Over at learningphoto.com I’ve been making some slight changes, and noticed that for some reason, wordpress’s lame auto line break feature is borking my layout. I killed it originally, but I did update wordpress, so I guess it’s back. Gonna have to fix that again when I get home.
Seriously considering putting TechGoesBoom out to pasture. I have little time to maintain it these days, and there is essentially no ad revenue from it. Learningphoto generates about $10 a month with very little readership, and I would like to start putting some more effort in over there as it seems like it would have a much better ROI. Maybe I’ll just keep it around for my occasional geek screed, but it will probably be getting updated a lot less.
When looking for apartments, it might be nice to be closer to work for the sake of going home at lunch and having real internet access to work on the websites. I’ll have to keep that in mind.
My Portfolio website is now up, and I’d appreciate your feedback on it. It’s at isolatedinstance.com. Let me know if you run into any issues. Buy something.
Paypal seems to be having some weird authentication issues at the moment. Saying password is wrong when it’s not. Lame.
I’ve been thinking about an interesting pricing model for photography which is basically a sliding scale based on sales. All photos essentially start out priced at pretty close to cost, plus say, 10% margin. As prints are sold, the price goes up incrementally. So once 10 prints of a particular photo are sold, the price raises 1 dollar. Once a print hasn’t sold any copies for a week or so, the price drops a dollar. The amounts here are speculative, but you can see where I’m going with this. Consumers set the price by sales, and are encouraged to take chances on pieces they might not normally buy, but are really cheap. When one item sells a lot, you would understandably want to have a high end cap, but I suspect that the system would self regulate if prices got too high. People would stop buying and the price would fall.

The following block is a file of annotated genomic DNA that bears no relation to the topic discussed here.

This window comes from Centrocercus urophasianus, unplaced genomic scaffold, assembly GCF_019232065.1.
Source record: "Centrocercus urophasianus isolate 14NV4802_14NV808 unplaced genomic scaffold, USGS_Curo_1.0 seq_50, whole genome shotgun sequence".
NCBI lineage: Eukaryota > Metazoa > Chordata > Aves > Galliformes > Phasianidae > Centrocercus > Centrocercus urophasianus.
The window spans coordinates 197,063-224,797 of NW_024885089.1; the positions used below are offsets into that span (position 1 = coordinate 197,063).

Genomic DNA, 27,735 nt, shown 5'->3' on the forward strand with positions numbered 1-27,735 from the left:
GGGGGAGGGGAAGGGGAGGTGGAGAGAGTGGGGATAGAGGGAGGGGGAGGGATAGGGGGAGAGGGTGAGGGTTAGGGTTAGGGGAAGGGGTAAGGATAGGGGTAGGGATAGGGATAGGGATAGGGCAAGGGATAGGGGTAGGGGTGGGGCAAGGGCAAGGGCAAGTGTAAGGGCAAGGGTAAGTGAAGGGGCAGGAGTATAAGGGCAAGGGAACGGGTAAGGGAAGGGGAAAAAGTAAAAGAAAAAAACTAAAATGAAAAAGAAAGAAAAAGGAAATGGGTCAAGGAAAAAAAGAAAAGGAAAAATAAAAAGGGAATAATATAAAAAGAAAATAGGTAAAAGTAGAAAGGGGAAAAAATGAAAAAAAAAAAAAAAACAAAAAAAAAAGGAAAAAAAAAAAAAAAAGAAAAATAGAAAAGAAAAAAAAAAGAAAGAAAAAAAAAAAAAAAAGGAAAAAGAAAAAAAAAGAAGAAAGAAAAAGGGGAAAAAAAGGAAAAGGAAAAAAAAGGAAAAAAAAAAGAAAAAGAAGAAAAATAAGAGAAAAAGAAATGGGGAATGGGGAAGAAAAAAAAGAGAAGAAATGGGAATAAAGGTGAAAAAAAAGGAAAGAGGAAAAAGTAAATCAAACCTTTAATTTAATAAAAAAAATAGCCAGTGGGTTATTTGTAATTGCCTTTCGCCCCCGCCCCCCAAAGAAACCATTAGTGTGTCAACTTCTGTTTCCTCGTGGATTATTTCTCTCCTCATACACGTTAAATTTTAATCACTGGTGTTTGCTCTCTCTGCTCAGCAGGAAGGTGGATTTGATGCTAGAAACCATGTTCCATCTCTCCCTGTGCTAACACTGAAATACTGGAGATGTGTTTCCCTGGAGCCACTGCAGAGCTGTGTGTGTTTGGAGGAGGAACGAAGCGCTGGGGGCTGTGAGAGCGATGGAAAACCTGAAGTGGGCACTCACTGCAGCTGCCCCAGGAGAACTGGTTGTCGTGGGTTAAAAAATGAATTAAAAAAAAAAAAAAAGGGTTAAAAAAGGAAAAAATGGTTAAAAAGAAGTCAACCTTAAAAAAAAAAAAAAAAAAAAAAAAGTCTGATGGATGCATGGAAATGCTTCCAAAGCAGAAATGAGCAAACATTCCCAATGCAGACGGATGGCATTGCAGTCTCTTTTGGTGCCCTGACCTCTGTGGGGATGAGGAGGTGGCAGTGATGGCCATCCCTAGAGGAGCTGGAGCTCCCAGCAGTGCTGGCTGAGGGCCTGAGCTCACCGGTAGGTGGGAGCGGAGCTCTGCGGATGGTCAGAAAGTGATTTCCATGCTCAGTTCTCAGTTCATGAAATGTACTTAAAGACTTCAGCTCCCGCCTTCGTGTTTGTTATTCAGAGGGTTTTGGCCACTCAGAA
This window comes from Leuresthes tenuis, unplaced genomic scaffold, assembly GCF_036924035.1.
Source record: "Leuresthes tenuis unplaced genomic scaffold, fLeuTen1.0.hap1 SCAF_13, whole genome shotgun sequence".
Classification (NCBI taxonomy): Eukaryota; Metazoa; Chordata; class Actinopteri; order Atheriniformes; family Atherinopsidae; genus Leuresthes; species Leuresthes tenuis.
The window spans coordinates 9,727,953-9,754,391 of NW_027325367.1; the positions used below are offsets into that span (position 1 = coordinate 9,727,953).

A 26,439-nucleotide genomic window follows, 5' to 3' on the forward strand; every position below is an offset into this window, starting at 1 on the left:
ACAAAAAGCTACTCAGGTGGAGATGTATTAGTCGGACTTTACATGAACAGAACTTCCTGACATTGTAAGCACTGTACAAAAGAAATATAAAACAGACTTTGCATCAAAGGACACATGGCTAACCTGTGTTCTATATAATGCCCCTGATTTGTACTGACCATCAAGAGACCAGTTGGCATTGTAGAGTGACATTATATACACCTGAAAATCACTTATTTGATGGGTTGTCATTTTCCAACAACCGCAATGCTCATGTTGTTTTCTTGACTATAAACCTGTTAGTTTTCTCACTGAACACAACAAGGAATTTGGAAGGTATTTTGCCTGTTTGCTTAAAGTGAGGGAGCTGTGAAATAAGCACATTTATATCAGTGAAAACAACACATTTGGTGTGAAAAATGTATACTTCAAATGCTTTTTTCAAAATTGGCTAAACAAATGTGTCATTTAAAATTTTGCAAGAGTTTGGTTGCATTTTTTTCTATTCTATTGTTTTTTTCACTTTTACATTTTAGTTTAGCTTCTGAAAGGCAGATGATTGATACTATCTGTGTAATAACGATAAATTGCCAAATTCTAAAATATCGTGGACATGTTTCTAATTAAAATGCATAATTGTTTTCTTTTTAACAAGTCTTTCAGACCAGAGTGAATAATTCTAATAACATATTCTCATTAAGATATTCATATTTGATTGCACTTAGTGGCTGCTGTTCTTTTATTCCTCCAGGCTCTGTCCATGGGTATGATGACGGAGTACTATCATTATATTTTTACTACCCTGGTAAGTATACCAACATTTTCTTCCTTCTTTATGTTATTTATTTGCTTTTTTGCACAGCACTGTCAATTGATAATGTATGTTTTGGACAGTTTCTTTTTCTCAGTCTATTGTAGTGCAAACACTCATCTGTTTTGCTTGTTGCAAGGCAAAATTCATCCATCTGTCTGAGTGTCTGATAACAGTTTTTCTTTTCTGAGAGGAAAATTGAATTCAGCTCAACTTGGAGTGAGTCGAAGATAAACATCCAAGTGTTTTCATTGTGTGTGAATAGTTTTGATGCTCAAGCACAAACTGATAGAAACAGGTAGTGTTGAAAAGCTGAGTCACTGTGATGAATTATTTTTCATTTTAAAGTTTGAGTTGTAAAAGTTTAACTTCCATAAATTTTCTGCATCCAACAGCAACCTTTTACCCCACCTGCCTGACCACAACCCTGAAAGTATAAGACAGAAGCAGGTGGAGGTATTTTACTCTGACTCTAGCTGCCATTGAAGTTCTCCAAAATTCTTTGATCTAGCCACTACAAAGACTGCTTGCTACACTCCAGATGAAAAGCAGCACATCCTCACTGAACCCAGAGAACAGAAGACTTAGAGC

The system has a lot of benefits. The seller knows very quickly which items are worth selling and which aren’t. It also provides a decent fair market value of each of the prints, which means you don’t have to guess when pricing prints. You may sell quite a few at a price lower than you’d prefer, but you may also get far more than you expected. The other benefit is that when the market slumps, say after the holidays, your pricing reacts quickly to give people reasons to purchase.
Because I’m dumb, I missed out on registering for our work’s little craft fair thing which I was planning on trying to sell some prints at. Boo. I really need to start hitting up the local art scene for some sales. I also need to start looking into pimping out the prints and getting the word out that they are available.
At some point I’ll probably get around to updating the Mac Mini that these sites are running on to Tiger Server, and lighttp. Things are fine as they are, but it would be a good geek exercise. Considering how much trouble my hosted friends are running into recently, I’m so glad to be hosting out of the apartment on relatively stable DSL.